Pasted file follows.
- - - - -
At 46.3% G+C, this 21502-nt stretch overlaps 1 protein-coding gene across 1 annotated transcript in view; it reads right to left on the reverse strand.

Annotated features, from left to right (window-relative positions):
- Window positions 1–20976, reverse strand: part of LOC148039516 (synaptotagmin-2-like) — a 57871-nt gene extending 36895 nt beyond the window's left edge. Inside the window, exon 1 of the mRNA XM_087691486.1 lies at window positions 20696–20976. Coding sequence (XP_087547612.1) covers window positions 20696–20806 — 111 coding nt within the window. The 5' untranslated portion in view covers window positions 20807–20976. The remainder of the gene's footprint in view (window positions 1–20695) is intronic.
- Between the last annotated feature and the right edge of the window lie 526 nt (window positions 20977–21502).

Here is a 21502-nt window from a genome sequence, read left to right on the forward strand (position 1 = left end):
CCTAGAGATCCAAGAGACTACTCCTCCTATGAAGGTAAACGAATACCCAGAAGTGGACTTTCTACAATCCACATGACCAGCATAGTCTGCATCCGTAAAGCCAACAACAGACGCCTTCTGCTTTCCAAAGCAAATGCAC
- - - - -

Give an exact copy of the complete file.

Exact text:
At 46.3% G+C, this 21502-nt stretch overlaps 1 protein-coding gene across 1 annotated transcript in view; it reads right to left on the reverse strand.

Annotated features, from left to right (window-relative positions):
- Window positions 1–20976, reverse strand: part of LOC148039516 (synaptotagmin-2-like) — a 57871-nt gene extending 36895 nt beyond the window's left edge. Inside the window, exon 1 of the mRNA XM_087691486.1 lies at window positions 20696–20976. Coding sequence (XP_087547612.1) covers window positions 20696–20806 — 111 coding nt within the window. The 5' untranslated portion in view covers window positions 20807–20976. The remainder of the gene's footprint in view (window positions 1–20695) is intronic.
- Between the last annotated feature and the right edge of the window lie 526 nt (window positions 20977–21502).

Here is a 21502-nt window from a genome sequence, read left to right on the forward strand (position 1 = left end):
CCTAGAGATCCAAGAGACTACTCCTCCTATGAAGGTAAACGAATACCCAGAAGTGGACTTTCTACAATCCACATGACCAGCATAGTCTGCATCCGTAAAGCCAACAACAGACGCCTTCTGCTTTCCAAAGCAAATGCAC